The following in an excerpt from the Post 1612 interview with Adam Turl. Project 1612 is an independent artist-run alternative space located in a garage in Peoria, Illinois. This excerpt discusses the importance of independent DIY artist run spaces--and the need to connect those with oppositional politics. You can read the full interview here.
First of all I want to say how grateful I am to everyone at Project 1612, and everyone who came to see my work. I also want to say alternative DIY spaces like Project 1612 offer a potential way forward for artists. In the 1970s it was possible to show up in New York City and get a job, make art, and participate in the art world. Gentrification has made that more or less impossible for artists from poor, working-class and even middle-class backgrounds. We have to make our own spaces and possibly our own art economy (in as much as that is possible). Chintia Kirana, an artist who also edits Expose Art Magazine, is planning to start a similar sort of space in Alabama. You have the Kitchen Space in Chicago. I am about to finish graduate school, and I am planning (once I know where I am going to be living and working) to help set up a similar project—inspired in large part by 1612.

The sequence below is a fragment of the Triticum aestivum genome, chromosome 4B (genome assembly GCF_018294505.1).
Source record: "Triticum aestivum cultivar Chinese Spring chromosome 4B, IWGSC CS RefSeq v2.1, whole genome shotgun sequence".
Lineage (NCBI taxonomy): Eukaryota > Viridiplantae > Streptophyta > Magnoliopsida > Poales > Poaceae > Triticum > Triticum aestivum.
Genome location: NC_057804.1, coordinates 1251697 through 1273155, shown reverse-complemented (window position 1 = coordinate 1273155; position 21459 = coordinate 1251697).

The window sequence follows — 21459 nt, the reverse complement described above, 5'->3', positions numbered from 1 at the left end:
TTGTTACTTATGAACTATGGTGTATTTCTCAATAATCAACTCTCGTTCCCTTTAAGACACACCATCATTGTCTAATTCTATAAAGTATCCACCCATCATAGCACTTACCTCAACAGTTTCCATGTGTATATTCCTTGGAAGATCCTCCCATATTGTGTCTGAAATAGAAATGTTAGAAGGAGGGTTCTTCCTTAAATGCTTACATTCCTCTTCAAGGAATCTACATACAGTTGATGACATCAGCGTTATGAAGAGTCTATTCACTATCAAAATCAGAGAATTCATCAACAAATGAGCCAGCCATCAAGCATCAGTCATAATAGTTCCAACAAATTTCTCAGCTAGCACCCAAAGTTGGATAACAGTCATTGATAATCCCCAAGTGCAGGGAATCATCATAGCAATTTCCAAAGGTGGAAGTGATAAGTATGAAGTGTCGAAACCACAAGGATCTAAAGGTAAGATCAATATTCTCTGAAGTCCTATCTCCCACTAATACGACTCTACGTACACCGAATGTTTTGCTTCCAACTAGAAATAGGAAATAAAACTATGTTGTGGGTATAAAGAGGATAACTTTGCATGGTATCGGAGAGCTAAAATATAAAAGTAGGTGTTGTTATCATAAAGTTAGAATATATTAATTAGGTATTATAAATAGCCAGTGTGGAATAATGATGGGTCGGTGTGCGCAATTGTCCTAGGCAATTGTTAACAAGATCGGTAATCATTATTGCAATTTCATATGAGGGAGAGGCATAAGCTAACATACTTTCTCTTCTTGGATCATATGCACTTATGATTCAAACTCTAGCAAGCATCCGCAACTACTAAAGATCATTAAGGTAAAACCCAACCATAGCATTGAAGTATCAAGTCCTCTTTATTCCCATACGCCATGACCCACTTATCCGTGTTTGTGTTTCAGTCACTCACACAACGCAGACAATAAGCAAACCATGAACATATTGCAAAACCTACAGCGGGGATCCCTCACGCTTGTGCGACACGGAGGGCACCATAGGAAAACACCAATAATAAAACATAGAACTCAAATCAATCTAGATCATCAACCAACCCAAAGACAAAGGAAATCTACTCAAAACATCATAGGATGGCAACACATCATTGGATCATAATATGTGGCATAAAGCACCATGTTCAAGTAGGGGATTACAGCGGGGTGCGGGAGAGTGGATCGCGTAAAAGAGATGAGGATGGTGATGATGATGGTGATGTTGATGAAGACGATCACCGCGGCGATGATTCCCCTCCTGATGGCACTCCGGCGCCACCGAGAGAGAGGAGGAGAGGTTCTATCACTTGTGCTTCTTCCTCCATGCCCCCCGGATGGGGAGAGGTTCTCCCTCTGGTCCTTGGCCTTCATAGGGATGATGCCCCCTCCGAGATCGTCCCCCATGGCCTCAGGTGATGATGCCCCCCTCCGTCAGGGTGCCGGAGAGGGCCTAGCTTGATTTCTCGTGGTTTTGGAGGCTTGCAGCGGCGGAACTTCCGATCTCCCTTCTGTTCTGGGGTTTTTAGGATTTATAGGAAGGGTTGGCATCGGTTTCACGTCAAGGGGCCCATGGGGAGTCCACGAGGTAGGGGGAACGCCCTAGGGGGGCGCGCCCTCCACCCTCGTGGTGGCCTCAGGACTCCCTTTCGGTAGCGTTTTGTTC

At the same time I don’t think we should make these sorts of spaces another version of the hermetically and hermeneutically sealed art world. We need a broader working-class audience—in part to reinvigorate our art. I think we should take a page from the punk rock houses (the informal music houses that started in the 1970s and 1980s). We should aim to form an organic connection with our communities—but one that is somewhat hostile to the status quo. Of course these spaces were often problematic—particularly around gender. This also raises questions about how we price our work, how we interact with “popular” concerns (paying the rent, police brutality, voter disenfranchisement, rising tuition costs, rape culture, etc.), collaborating with other kinds of local artists (musicians, writers, etc.), and developing connections with grassroots activists in our areas.
Adam Turl is an artist and writer currently living in St. Louis, Missouri. Turl is the co-organizer with Craig E. Ross of the Dollar Art House. He is an editor at Red Wedge Magazine and a recent MFA graduate from the Sam Fox School of Art and Design at Washington University. Turl was recently awarded a residency at the Cité internationale des Arts in Paris. He writes the "Evicted Art Blog" at Red Wedge. He is also a member of the November Network of Anti-Capitalist Studio Artists and his most recent exhibitions include "Thirteen Baristas" at the Brett Wesley Gallery in Las Vegas, Nevada and "Kick the Cat" at Project 1612 in Peoria, Illinois.